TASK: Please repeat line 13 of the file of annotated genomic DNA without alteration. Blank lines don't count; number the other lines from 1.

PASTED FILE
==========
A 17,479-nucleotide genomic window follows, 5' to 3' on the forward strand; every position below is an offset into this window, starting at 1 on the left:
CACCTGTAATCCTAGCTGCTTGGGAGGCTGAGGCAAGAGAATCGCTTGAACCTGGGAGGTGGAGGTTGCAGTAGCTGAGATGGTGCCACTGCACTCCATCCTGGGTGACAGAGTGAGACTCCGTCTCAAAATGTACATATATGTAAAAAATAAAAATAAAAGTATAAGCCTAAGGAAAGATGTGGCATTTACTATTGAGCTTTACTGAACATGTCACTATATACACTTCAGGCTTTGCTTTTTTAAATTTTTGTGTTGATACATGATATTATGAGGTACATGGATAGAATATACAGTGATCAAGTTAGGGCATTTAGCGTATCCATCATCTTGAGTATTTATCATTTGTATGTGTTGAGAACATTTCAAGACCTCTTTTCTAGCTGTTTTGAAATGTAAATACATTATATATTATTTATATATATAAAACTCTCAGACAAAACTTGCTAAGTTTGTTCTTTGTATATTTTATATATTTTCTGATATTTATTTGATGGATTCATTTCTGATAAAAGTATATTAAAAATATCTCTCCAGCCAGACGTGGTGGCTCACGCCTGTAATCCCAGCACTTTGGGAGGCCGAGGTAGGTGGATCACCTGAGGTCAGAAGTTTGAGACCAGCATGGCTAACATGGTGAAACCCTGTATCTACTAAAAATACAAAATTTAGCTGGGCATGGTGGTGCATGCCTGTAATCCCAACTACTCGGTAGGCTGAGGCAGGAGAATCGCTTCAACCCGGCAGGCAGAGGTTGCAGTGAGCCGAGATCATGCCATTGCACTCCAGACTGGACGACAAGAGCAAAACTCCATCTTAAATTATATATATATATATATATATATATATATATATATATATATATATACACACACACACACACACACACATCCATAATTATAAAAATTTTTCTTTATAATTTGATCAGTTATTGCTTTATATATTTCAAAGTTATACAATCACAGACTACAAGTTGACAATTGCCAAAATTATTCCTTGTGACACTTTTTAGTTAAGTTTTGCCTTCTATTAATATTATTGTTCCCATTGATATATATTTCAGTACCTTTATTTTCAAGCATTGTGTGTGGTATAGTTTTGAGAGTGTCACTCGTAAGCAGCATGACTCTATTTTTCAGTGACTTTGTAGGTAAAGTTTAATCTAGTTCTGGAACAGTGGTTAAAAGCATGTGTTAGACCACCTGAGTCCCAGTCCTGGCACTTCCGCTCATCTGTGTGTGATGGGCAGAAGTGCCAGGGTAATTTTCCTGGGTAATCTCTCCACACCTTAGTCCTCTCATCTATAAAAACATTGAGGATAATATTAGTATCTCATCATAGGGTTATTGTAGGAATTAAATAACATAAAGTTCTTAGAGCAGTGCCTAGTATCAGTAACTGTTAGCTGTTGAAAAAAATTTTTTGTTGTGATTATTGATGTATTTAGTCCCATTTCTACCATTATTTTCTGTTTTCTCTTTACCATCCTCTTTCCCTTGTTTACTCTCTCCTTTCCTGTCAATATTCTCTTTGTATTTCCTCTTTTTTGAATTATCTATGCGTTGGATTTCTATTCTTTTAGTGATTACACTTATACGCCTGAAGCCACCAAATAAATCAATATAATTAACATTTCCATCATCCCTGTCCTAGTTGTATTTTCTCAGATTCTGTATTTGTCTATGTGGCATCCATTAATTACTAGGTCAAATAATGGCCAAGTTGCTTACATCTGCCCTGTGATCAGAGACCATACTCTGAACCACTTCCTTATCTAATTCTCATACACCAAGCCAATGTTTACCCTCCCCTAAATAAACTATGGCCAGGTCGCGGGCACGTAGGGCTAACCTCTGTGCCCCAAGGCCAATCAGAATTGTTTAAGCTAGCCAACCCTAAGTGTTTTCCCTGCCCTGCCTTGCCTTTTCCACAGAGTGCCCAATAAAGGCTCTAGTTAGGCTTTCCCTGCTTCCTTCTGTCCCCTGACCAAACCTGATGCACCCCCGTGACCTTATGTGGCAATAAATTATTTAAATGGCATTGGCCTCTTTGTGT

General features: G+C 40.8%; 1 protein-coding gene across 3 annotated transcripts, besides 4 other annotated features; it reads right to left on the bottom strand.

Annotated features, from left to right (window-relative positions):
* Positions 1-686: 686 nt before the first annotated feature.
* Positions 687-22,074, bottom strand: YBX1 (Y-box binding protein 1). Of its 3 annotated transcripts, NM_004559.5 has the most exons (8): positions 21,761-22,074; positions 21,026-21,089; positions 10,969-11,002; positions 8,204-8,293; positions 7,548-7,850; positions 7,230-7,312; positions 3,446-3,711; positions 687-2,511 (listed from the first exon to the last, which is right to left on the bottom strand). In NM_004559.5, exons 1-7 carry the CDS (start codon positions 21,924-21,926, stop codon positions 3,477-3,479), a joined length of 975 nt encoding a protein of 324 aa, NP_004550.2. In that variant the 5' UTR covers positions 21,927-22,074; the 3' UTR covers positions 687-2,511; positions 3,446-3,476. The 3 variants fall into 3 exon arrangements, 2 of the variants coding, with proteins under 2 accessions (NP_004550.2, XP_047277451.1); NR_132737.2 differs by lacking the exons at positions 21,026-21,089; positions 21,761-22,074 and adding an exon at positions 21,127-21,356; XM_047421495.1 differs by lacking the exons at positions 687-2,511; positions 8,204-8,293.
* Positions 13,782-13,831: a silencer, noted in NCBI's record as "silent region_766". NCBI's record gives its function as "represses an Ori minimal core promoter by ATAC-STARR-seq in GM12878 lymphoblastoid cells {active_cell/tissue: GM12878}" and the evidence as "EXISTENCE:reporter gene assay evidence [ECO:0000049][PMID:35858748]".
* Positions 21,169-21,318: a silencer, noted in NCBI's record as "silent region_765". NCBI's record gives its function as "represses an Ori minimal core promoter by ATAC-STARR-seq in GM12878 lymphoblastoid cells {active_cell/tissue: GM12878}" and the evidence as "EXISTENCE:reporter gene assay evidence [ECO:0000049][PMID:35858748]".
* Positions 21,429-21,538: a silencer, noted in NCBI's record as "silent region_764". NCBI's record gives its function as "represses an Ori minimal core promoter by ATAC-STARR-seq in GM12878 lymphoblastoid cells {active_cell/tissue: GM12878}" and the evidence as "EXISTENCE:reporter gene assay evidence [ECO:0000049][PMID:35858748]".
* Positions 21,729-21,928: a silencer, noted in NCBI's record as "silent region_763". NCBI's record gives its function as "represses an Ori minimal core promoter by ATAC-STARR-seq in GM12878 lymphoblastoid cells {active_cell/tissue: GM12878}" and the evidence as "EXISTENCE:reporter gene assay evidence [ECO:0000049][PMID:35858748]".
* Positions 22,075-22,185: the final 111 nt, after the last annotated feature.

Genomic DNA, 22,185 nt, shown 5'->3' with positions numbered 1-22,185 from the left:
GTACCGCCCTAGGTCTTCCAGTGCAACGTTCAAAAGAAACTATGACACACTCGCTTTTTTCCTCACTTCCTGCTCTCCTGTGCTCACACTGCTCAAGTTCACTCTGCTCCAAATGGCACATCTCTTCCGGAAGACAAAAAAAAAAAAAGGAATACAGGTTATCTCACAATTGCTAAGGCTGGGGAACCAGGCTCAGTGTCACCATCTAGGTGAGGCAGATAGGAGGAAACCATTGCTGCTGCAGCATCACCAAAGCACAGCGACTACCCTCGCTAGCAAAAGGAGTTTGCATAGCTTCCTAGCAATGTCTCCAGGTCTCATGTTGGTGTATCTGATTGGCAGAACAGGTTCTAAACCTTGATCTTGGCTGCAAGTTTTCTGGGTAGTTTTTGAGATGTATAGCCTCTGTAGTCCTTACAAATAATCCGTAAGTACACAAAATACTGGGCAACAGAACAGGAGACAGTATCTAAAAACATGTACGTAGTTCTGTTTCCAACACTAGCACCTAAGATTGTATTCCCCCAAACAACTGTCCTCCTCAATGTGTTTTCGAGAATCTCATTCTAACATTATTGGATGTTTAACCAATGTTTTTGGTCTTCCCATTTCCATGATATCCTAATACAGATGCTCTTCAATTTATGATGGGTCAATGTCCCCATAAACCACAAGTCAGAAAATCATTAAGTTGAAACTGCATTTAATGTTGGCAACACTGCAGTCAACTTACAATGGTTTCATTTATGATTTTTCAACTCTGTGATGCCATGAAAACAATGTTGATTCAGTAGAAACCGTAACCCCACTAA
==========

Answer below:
GTACCGCCCTAGGTCTTCCAGTGCAACGTTCAAAAGAAACTATGACACACTCGCTTTTTTCCTCACTTCCTGCTCTCCTGTGCTCACACTGCTCAAGTTCACTCTGCTCCAAATGGCACATCTCTTCCGGAAGACAAAAAAAAAAAAAGGAATACAGGTTATCTCACAATTGCTAAGGCTGGGGAACCAGGCTCAGTGTCACCATCTAGGTGAGGCAGATAGGAGGAAACCATTGCTGCTGCAGCATCACCAAAGCACAGCGACTACCCTCGCTAGCAAAAGGAGTTTGCATAGCTTCCTAGCAATGTCTCCAGGTCTCATGTTGGTGTATCTGATTGGCAGAACAGGTTCTAAACCTTGATCTTGGCTGCAAGTTTTCTGGGTAGTTTTTGAGATGTATAGCCTCTGTAGTCCTTACAAATAATCCGTAAGTACACAAAATACTGGGCAACAGAACAGGAGACAGTATCTAAAAACATGTACGTAGTTCTGTTTCCAACACTAGCACCTAAGATTGTATTCCCCCAAACAACTGTCCTCCTCAATGTGTTTTCGAGAATCTCATTCTAACATTATTGGATGTTTAACCAATGTTTTTGGTCTTCCCATTTCCATGATATCCTAATACAGATGCTCTTCAATTTATGATGGGTCAATGTCCCCATAAACCACAAGTCAGAAAATCATTAAGTTGAAACTGCATTTAATGTTGGCAACACTGCAGTCAACTTACAATGGTTTCATTTATGATTTTTCAACTCTGTGATGCCATGAAAACAATGTTGATTCAGTAGAAACCGTAACCCCACTAA